- A special research team has been closely studying fraud
- Check fraud can lead to cybercrimes such as identity theft
- Check fraud is growing and supported by an "underground" structure
Many of us in the banking industry rely heavily on check fraud data from various industry sources such as the American Bankers Association (ABA), Association of Financial Professionals (AFP), and various banks or other industry third parties. These are not the only sources of valuable information on the rise of check fraud.
Dr. David Maimon is the founder and and director of Georgia State University’s Evidence Based Cybersecurity Research Group, which has been created to learn what works and what doesn’t in preventing cybercrime.
Cybersecurity Research Leads to Non-Cyber Discovery
In an article in MarketWatch, Dr. Maimon describes how his team performs their comprehensive surveillance:
"For the past two years, we’ve been surveilling 60 black-market communication channels on the internet to learn more about the online-fraud ecosystem and gather data on it in a systematic way in order to spot trends."
Through the teams research, they made a non-cyber discovery that, while common knowledge for in the banking industry, shocked the researchers:
"One thing we didn’t expect to see was a surge in purloined checks."
Dr. Maimon goes on to explain how check fraud is perpetrated and how it can lead to cybercrimes:
"Criminals are increasingly targeting U.S. Postal Service and personal mailboxes to pilfer filled-out checks and sell them over the internet using social media platforms. The buyers then alter the payee and amount listed on the checks to rob victims’ bank accounts of thousands of dollars. While the banks themselves typically bear the financial burden and reimburse targeted accounts, criminals can use the checks to steal victims’ identities, which can have severe consequences."
"Thieves may deposit or cash the checks themselves or sell them on to others via a marketplace of illicit items, such as fake IDs and credit cards. Prices are typically $175 for personal checks and $250 for business ones – payable in bitcoin – but always negotiable and cheaper in bulk, based on our observations and direct interactions with the sellers."
"In some cases we believe criminals are using the checks to steal the victim’s identity by using their name and address to manufacture fake driver’s licenses, passports and other legal documents. Upon taking over someone’s identity, a criminal may use it to submit false applications for loans and credit cards, access the victim’s bank accounts and engage in other types of online fraud.
But how does research in cybercrime link to check fraud -- which typically deals with physically stealing and altering paper checks?
Black-Market Chat Rooms
Not content to gather merely "surface-level" information, the group went "deep dive":
"To better understand how cybercriminals operate, my team of graduate students began monitoring 60 online chat-room channels where we knew people were trafficking in fraudulent documents. Examples of these types of channels are group chats on messaging apps like WhatsApp, ICQ and Telegram, in which users post pictures of items they wish to sell. Some of the channels we are monitoring are public, while others required an invitation, which we managed to procure."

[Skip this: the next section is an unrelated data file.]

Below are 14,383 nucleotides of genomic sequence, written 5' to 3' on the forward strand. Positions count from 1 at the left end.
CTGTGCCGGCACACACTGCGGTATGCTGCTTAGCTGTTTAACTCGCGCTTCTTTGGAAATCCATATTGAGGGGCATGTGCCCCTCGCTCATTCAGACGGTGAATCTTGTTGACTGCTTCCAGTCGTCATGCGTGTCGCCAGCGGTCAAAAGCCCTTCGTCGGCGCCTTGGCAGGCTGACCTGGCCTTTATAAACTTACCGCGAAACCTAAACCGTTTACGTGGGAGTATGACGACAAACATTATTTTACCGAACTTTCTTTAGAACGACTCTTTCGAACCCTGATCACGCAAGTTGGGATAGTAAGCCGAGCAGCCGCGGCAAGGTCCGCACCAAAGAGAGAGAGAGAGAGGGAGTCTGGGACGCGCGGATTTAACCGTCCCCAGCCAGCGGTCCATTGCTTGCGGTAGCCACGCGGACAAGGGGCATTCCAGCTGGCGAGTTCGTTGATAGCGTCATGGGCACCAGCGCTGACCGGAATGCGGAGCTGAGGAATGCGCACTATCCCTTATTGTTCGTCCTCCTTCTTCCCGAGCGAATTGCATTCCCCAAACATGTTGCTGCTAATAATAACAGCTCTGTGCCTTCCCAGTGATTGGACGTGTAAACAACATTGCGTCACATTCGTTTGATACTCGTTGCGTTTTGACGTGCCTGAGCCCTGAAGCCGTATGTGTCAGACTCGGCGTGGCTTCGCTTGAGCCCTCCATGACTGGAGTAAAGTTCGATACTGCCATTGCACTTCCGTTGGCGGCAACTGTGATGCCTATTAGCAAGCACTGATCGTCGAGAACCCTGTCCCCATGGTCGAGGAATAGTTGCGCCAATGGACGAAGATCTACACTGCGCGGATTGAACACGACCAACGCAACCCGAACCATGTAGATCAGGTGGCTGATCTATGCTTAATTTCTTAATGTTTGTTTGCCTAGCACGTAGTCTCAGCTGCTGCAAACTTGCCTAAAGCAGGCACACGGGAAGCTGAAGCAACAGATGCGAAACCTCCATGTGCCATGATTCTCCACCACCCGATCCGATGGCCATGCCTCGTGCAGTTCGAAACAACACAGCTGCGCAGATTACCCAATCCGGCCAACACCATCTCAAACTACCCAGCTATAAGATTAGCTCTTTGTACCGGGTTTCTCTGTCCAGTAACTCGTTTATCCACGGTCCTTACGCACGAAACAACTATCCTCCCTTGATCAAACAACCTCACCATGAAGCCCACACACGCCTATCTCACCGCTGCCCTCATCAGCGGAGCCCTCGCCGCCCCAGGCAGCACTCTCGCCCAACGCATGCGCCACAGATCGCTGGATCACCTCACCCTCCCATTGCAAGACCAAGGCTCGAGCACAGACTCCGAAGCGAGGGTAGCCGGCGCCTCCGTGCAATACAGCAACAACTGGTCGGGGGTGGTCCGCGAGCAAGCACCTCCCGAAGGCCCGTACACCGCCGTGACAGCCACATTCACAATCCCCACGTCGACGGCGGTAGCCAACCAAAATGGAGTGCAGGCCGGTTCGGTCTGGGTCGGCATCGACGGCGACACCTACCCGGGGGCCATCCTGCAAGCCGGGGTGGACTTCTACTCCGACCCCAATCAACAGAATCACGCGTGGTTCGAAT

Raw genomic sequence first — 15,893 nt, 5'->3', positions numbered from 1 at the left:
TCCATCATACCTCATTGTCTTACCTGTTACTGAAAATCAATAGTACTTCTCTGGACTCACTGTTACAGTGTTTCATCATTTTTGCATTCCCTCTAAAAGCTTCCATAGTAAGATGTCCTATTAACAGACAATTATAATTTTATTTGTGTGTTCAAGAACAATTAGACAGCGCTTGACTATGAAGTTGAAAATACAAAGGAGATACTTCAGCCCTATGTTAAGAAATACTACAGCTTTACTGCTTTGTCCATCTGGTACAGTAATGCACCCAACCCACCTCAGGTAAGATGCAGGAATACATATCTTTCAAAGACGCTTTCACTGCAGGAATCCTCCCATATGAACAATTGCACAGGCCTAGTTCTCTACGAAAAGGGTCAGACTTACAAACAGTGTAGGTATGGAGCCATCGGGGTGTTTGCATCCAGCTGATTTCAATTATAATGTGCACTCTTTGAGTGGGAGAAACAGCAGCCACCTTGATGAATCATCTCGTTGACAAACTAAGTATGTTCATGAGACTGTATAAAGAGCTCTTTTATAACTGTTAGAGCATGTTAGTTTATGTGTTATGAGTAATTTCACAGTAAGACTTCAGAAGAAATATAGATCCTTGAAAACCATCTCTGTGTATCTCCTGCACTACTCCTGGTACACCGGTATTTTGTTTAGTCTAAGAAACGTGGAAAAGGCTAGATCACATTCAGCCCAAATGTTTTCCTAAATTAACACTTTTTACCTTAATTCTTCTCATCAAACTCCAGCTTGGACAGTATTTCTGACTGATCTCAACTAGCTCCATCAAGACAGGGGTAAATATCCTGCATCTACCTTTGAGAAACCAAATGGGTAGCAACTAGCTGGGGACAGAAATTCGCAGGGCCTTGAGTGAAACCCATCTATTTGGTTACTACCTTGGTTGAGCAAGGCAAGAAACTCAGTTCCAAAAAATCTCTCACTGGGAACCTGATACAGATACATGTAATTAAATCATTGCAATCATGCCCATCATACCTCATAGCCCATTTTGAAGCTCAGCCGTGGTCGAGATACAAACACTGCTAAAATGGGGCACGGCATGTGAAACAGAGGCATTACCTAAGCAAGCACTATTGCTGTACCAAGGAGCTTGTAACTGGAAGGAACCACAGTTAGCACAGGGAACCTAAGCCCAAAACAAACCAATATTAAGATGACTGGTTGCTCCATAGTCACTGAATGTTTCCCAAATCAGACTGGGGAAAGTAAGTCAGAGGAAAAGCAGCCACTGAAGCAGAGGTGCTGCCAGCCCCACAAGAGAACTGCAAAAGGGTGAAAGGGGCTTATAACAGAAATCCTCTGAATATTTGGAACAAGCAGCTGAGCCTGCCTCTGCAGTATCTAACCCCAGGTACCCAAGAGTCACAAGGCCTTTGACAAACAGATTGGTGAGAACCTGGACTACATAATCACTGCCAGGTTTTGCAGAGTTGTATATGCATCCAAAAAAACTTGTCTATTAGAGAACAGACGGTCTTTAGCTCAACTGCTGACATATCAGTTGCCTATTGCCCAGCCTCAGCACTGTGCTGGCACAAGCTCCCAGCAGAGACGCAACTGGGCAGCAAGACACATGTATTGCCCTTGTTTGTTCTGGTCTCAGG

"After we noticed a rise in stolen checks on sale, we began systematically gathering data from those channels about six months ago in order to track the trend. We downloaded the images, coded them and then aggregated the data so we could spot trends in what was being sold."
"In our observations, we came across an average of 1,325 stolen checks being sold every week in October 2021, up from 634 per week in September and 409 in August. Although little historical data on this practice exists, a one-week pilot study we conducted in October 2020 places these numbers in some perspective. Back then, we observed only 158 stolen checks during that period."
"Furthermore, these figures likely only represent a small fraction of the number of checks actually being stolen and sold. We focused on only 60 markets, when in fact there are thousands currently active."
While the sample size is small and contains little historical data, the Georgia State University’s Evidence Based Cybersecurity Research Group is providing the industry with not only a new data source for check fraud, but also uncovering one of the many ways fraudsters are leveraging black-market communication channels to commit check and cyber fraud. It should also be noted that the group was only monitoring 60 channels when there are currently thousands of channels active -- which drives the numbers up exponentially.
It is important for banks to take a proactive approach to fraud in all its channels. When looking at check fraud, image forensic AI is available to stop fraudsters from stealing funds, but banks need to guide their customers on next steps to ensure their identities remain safe. As seen in the article above, these customers face identity theft as the fraudsters already have essential information to open new accounts, credit cards, or apply for mortgages and loans. Having customers monitor their credit reports as well as subscribing to a identity protection service will help ensure their identities are safe.